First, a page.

Project Title:

Imaginator: A pilot study for a brief technology-based intervention to reduce self-harm in young people, harnessing mental imagery

Background & Strength of Scientific Evidence:

Self-harm (up to 10% of 15-16 year old in UK) has substantial personal impacts and costs on the NHS. In Cambridgeshire self-harm is a significant issue with number of hospital admissions for self-harm higher than UK average. Treating underlying mental illness leads to small reductions in self-harm but these are long treatments for complex disorders. There is a need for effective short-term therapy for self-harm , with a specific focus on young people. Mental imagery is the process of ‘seeing through the mind’s eye’. Intrusive mental images carrying intense negative emotions are central to several mental disorders (Holmes & Matthews, 2010).

Addressing distressing mental images and promoting positive imagery has been used for trauma, depression and self-harm in personality disorders and there have been successes in treating people with self-harm behaviour using a short course of imagery-focused therapy for Bipolar Disorder.
The Imaginator app will make use of imagery-focused interventions for people who self-harm as imagining something makes it more likely for action to follow. The intervention will train individuals to imagine more adaptive behaviours, rather than to self-harm when distressed (functional imagery) and reduce the likelihood of self-harm. Imagery focus on visual techniques makes it easily amenable for a smartphone app. Smartphone usage by young people is high and so the app-based intervention can help to overcome barriers to accessing treatment.

Research questions:

  • Can a new technology-based intervention (smartphone app ‘Imaginator’) reduce self-harm behaviour and associated distress in young people over 3 and 6 months after intervention?

Research Methods:

A feasibility study comparing individuals randomly assigned to one of two groups: Standard Care (SC)+Immediate Functional Imagery Training (FIT) vs SC plus 3-month Delayed FIT; assessments at Baseline, 3 and 6 months.

The app was developed in collaboration with young people with lived experience of self-harm.

Thirty-eight young people were recruited in the study (31 female, mean age 19.5 years old). Twenty self-referred from social media and advertisement in the community. Eighteen were referred by mental health services from Cambridgeshire and Peterborough NHS Foundation Trust (in particular the First Response Service and Liaison Psychiatry Services), GPs or school counsellors, of which seven were already under the care of a mental health team. Participants were randomised to receive two sessions of functional imagery training + Imaginator app immediately (Immediate intervention) or after 3 months waiting (Delayed Intervention arm) in addition to any other mental health support offered by local NHS services or other agencies.

Expected Output of Research and Impact:

Results.The study received 84 contacts over 7 months and Imaginator was able to reach out to young people who were not accessing mental health services support (20/38 participants). 5 participants didn’t want the intervention anymore after the waiting list period, and 2 were ex-cluded after assessment. Of those who started therapy, 19 participants (61.2%) completed the face to face sessions and at least one phone follow-up session. Over six months, self-harm behaviour frequency reduced across the whole sample. Functional Imagery Training supported by the Imaginator app reduced the number of self-harm episodes occurring over three months with some effect maintained after six months. The intervention appeared most beneficial for those individuals who still wanted therapy after waiting for three months (De-layed intervention arm). Reduction in self-harm behaviour was greater in those participants who were more motivated to do so at baseline. The intervention also improved perceived self-efficacy (i.e. the belief that one is able to control one’s behaviour given increasing levels of distress) in young people. Effects appeared stronger in those who completed at least three follow-up phone calls. These results suggest that while self-harm behaviour can reduce spontaneously or in the context of general mental health support, a brief imagery-based intervention with a digital app might be a useful additional targeted intervention; in particular in those young people who continue presenting with self-harm over longer periods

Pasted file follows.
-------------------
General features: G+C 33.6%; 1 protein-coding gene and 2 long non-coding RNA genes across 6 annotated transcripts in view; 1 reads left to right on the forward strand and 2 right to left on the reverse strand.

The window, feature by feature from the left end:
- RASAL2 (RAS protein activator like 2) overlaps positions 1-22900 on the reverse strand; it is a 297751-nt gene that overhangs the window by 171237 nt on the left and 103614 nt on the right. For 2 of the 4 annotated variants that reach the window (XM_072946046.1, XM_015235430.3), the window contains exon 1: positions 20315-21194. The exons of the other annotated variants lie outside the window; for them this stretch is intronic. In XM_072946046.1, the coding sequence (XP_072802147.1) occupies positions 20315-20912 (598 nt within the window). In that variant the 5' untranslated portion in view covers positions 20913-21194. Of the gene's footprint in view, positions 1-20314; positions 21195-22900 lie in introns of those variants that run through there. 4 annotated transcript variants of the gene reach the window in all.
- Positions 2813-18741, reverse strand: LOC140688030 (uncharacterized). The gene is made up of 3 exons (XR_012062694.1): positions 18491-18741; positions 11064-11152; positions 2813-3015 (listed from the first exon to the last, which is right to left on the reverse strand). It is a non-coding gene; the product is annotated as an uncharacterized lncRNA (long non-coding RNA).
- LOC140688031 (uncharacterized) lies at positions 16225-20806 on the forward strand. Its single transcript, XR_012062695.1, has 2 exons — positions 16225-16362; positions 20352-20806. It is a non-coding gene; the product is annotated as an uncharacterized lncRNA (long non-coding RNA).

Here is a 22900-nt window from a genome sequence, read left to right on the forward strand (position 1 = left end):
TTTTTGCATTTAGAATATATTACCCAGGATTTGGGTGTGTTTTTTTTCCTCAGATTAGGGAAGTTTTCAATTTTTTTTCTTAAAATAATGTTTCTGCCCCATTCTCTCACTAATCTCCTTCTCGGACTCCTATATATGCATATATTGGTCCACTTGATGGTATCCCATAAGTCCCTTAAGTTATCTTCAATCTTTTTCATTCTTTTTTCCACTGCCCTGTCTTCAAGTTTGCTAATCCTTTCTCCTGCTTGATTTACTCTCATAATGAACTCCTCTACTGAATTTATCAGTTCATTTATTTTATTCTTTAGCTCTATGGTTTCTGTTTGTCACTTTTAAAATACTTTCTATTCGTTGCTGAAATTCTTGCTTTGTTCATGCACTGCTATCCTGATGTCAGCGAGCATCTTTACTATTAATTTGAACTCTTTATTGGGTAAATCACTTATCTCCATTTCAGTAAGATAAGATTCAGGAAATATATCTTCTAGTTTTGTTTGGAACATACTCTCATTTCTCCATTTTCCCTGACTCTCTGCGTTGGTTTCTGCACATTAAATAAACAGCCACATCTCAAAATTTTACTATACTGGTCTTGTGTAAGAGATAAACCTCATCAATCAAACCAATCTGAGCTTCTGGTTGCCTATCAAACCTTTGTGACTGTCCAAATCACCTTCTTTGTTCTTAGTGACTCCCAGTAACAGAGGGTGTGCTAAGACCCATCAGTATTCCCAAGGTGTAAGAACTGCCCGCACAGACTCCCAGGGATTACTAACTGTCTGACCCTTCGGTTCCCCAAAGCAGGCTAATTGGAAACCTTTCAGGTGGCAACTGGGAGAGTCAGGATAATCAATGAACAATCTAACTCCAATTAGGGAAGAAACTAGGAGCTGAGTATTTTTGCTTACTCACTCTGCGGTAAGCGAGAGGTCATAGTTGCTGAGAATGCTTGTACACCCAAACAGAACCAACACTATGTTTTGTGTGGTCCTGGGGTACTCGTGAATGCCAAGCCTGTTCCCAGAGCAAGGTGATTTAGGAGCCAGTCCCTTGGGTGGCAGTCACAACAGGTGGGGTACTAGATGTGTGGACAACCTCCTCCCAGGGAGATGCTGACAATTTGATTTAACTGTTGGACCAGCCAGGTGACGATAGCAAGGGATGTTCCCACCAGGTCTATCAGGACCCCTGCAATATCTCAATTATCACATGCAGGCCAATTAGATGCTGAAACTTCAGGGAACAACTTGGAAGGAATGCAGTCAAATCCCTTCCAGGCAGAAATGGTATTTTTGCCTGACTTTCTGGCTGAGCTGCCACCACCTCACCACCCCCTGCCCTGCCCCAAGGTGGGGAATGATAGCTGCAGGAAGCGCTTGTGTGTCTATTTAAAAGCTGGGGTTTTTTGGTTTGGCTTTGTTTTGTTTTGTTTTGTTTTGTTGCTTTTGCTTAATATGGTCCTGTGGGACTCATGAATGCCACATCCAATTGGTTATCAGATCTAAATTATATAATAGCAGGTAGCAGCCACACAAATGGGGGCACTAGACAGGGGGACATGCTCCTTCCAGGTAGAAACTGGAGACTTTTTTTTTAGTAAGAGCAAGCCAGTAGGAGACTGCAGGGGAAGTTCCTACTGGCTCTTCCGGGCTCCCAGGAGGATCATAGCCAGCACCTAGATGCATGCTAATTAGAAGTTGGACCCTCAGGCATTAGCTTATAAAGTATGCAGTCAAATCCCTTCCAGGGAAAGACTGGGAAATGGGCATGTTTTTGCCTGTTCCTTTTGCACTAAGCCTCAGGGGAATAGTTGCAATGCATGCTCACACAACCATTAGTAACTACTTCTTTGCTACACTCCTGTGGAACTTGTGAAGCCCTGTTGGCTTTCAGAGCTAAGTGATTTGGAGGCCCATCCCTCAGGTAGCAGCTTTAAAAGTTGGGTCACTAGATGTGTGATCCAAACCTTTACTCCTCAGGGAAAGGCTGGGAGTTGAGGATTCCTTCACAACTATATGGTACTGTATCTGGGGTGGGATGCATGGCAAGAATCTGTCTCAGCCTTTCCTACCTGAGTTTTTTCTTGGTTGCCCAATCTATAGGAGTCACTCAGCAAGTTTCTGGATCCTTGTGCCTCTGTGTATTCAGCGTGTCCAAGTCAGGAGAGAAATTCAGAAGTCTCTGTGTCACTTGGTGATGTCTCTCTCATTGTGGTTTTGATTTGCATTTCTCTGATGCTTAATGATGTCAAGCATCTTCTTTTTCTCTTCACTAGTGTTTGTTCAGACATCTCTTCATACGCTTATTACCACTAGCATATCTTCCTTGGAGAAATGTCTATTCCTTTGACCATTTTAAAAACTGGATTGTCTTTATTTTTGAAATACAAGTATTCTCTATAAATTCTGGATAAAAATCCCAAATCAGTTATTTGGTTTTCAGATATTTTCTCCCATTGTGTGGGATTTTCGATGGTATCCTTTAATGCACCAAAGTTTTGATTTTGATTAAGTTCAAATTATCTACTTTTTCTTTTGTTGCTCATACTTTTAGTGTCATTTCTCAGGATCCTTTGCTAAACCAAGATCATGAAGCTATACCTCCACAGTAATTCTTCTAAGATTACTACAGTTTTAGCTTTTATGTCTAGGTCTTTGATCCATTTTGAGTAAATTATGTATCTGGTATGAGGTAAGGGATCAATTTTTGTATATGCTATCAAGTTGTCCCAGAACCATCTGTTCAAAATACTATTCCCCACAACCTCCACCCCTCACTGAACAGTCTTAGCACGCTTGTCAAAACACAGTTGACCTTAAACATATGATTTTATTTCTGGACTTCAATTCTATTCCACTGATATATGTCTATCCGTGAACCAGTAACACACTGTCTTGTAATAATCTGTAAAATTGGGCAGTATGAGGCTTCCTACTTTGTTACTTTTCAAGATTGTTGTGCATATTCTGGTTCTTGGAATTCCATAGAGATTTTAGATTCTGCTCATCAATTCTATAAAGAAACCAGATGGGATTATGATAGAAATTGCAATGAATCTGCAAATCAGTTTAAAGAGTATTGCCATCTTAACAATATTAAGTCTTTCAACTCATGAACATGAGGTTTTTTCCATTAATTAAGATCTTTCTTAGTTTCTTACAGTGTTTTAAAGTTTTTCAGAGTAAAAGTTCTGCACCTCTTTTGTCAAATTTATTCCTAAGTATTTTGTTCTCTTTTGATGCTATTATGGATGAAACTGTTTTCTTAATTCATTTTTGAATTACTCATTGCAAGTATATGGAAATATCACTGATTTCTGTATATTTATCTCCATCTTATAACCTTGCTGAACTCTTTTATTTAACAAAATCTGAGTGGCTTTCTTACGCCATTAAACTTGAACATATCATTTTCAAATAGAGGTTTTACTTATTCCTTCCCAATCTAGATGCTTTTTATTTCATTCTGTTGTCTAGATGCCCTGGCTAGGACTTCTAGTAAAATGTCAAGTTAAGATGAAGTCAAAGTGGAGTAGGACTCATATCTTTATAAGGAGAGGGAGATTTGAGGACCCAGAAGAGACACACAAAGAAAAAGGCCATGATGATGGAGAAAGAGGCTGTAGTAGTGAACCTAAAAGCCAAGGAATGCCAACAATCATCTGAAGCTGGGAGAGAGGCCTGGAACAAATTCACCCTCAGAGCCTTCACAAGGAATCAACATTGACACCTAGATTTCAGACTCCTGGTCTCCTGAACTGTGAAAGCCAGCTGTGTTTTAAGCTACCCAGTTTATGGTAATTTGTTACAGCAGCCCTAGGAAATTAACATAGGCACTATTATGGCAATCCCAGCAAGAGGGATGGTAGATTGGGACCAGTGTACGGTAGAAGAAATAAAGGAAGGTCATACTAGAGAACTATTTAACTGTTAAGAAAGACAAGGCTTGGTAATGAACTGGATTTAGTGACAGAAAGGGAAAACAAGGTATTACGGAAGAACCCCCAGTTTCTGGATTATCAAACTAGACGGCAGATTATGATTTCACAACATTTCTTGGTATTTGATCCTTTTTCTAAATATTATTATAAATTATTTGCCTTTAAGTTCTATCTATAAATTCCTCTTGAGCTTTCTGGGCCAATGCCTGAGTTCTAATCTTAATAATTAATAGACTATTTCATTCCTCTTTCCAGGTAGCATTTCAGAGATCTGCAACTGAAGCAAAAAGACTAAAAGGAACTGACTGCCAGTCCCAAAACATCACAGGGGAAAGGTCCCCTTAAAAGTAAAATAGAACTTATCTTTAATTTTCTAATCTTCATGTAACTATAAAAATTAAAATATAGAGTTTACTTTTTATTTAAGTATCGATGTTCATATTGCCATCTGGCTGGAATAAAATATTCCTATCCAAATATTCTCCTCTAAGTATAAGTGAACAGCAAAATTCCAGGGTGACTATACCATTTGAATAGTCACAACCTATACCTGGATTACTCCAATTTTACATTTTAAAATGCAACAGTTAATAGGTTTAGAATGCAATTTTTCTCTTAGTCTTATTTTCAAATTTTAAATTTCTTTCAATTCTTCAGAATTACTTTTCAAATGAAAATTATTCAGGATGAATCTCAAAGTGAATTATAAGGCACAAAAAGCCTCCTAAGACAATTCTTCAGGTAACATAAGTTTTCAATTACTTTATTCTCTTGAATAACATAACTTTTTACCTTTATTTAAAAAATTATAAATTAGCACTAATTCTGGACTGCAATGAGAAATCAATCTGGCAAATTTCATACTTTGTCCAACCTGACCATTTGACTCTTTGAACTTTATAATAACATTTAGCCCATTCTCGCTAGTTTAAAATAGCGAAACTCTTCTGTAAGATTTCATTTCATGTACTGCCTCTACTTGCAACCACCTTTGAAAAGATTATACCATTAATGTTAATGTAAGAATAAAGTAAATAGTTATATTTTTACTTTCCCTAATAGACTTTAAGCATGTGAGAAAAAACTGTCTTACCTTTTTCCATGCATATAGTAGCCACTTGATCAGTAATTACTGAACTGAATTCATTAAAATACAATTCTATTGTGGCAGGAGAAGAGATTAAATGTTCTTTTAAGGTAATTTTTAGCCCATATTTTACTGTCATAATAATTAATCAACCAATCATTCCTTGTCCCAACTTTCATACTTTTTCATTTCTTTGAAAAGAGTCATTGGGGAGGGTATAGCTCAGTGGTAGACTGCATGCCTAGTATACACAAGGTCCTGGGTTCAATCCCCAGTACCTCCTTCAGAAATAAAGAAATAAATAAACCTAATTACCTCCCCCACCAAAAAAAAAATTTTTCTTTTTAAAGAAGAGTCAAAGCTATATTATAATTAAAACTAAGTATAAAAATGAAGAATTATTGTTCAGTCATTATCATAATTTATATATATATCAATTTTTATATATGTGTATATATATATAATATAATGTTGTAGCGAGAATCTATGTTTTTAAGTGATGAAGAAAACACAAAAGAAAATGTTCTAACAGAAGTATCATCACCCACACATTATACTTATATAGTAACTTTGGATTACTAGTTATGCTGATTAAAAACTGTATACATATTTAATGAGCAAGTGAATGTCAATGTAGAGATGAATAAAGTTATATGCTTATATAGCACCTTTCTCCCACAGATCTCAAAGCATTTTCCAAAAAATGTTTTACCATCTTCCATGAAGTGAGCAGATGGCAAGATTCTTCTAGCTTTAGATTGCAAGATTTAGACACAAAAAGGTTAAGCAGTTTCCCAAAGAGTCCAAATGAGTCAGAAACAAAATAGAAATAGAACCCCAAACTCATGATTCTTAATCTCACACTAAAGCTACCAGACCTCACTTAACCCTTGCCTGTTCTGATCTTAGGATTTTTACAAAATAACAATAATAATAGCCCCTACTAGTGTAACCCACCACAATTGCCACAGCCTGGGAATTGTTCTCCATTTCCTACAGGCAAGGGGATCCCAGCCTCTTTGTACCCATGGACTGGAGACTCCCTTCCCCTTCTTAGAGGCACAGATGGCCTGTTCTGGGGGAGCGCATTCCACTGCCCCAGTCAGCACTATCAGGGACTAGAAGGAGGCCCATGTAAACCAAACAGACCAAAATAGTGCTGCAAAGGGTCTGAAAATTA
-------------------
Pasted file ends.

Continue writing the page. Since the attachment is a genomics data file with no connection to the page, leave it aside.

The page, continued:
Potential output and added value (future RCT). Self-harm behaviour is common in young people. Although it can be a transient experience, for those who continue to self-harm, it is associated with increased severity and with suicidal risk. Imaginator is a brief and easily deliverable intervention supported by a self-help app that is well received and appealing to most young people, including those who currently struggle to access traditional health services. Imaginator can reduce the frequency of self-harm behaviour and increase the perceived ability to self-control in young people whose feelings of distress and self-harm has been enduring for over three months. This has the potential to impact on severity, functional outcomes and suicidal risk, which is more likely in those who continue to self-harm. Reducing A&E access and psychiatric assessments; wide implementation across trusts at low cost (e.g. via brief training); adaptation to other clinical groups who may benefit, e.g. intellectual (learning) disabilities.

BITE: For a ‘BITE’ sized summary of the research, please see: Imaginator BITE sized summary

This is a small proof of concept study, with promising results, however all impact statements are hypothetical. For more information, please contact Martina Di Simplicio


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